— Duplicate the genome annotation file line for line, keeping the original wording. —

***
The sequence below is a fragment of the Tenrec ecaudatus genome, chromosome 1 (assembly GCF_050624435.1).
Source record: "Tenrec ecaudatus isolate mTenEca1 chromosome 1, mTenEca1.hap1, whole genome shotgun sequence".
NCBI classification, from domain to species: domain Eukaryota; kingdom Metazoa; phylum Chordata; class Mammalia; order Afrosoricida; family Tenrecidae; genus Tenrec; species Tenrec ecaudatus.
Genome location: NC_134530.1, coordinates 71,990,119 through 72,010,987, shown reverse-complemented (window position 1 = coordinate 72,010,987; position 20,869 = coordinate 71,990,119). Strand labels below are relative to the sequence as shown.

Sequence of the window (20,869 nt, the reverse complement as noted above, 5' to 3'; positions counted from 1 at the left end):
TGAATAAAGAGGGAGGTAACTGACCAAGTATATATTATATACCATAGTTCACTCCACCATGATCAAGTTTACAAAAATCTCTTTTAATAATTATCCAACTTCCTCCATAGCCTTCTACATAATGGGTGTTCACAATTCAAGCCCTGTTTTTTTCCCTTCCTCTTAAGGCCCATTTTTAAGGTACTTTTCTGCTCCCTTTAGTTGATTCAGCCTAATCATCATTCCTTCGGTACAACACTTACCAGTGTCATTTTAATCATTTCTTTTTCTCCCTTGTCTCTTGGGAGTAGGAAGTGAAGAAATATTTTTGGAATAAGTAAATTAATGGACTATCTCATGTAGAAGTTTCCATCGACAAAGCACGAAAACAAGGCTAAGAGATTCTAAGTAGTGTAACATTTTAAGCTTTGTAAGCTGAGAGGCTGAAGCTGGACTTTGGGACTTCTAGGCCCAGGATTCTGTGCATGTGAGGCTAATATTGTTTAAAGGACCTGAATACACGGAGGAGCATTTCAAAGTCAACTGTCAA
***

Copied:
The sequence below is a fragment of the Tenrec ecaudatus genome, chromosome 1 (assembly GCF_050624435.1).
Source record: "Tenrec ecaudatus isolate mTenEca1 chromosome 1, mTenEca1.hap1, whole genome shotgun sequence".
NCBI classification, from domain to species: domain Eukaryota; kingdom Metazoa; phylum Chordata; class Mammalia; order Afrosoricida; family Tenrecidae; genus Tenrec; species Tenrec ecaudatus.
Genome location: NC_134530.1, coordinates 71,990,119 through 72,010,987, shown reverse-complemented (window position 1 = coordinate 72,010,987; position 20,869 = coordinate 71,990,119). Strand labels below are relative to the sequence as shown.

Sequence of the window (20,869 nt, the reverse complement as noted above, 5' to 3'; positions counted from 1 at the left end):
TGAATAAAGAGGGAGGTAACTGACCAAGTATATATTATATACCATAGTTCACTCCACCATGATCAAGTTTACAAAAATCTCTTTTAATAATTATCCAACTTCCTCCATAGCCTTCTACATAATGGGTGTTCACAATTCAAGCCCTGTTTTTTTCCCTTCCTCTTAAGGCCCATTTTTAAGGTACTTTTCTGCTCCCTTTAGTTGATTCAGCCTAATCATCATTCCTTCGGTACAACACTTACCAGTGTCATTTTAATCATTTCTTTTTCTCCCTTGTCTCTTGGGAGTAGGAAGTGAAGAAATATTTTTGGAATAAGTAAATTAATGGACTATCTCATGTAGAAGTTTCCATCGACAAAGCACGAAAACAAGGCTAAGAGATTCTAAGTAGTGTAACATTTTAAGCTTTGTAAGCTGAGAGGCTGAAGCTGGACTTTGGGACTTCTAGGCCCAGGATTCTGTGCATGTGAGGCTAATATTGTTTAAAGGACCTGAATACACGGAGGAGCATTTCAAAGTCAACTGTCAA